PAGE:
Configuring NAT between the two 2.5GbE interfaces

Since the 2.5GbE interfaces don’t work optimally with iperf3, I did not bother testing the router performance in FriendlyWrt, but several people still asked. So I’ll show how I configured NAT in Ubuntu 20.04, and still test NAT performance bearing in mind it will certainly have improved in a few weeks or months.

We’ll need to enable IP forwarding and NAT. I used instructions adapted from a post on networkreverse.

Edit /etc/sysctl.conf to enable IP forwarding (uncomment the following line):


Apply the changes:


Now let’s enable NAT:


We can now ping UP Xtreme i11 on 192.168.3.0 subnet from my laptop on 192.168.2.0 subnet:


If you want to make the changes permanent:


Let’s try iperf3 between UP Xtreme i11 and my laptop with the data routed through the NanoPi R5S router.


768 Mbps in one direction and 937 Mbps in the other.


Monitoring with sbc-bench.sh show the processor runs at 1992 MHz (or 1845 MHz real), and again the 25% IRQ should mean one core is fully utilized to handle IRQs.

The mpstat command shows this should handled by core #0


And this can be confirmed by using top and htop.

top htop irq

NanoPi R5S power consumption

I’ve just got a wall power meter to check power consumption:

  • Idle – 5.1 Watts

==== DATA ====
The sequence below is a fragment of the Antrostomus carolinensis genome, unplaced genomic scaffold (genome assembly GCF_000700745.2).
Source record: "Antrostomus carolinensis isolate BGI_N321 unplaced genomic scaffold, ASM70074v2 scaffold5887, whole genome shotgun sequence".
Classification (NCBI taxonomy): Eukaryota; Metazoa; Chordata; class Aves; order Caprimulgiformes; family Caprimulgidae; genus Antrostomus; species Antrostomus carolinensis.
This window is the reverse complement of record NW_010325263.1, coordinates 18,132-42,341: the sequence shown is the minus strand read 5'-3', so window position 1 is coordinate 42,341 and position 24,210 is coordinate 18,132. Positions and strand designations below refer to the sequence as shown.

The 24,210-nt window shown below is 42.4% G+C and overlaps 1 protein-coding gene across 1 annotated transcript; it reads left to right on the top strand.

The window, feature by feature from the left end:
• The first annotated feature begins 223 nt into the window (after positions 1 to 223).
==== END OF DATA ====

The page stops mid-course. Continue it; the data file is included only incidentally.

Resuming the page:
• Iperf3 to eth1 – 6.3 to 6.7 Watts
  • NAT test between laptop and mini PC – 6.2W

The numbers above are with Ubuntu 20.04 and the NVMe SSD installed.

I’ve also tested on NanoPi R5S with OpenWrt and no SSD:

  • Idle – 4.6 Watts
  • Iperf3  – 6.0 to 6.2 Watts

Note that since I’m using a wall power meter any efficiency loss in the power adapter (Khadas VIM4 USB-C power adapter) will be included and the values may be higher than with a USB-C power meter. It might also be possible to optimize power consumption with settings.

Final words

I’ll stop here for today. Optimizations should include changing the firmware to get Rockchip cores to run at 1992 MHz, and adjusting various settings related to PCIe and Ethernet settings, most of which I’m not familiar with (yet).

I’d like to thank FriendlyElec for sending review samples of NanoPi R5S mini router. The router with metal enclosure can be purchased on FriendlyElec website for $75, or you can get the board only for $59. The router can also be found on Aliexpress from several sellers, some of which also sell a 4GB RAM version, which is odd since FriendlyElec only sells the model with 2GB RAM at this time.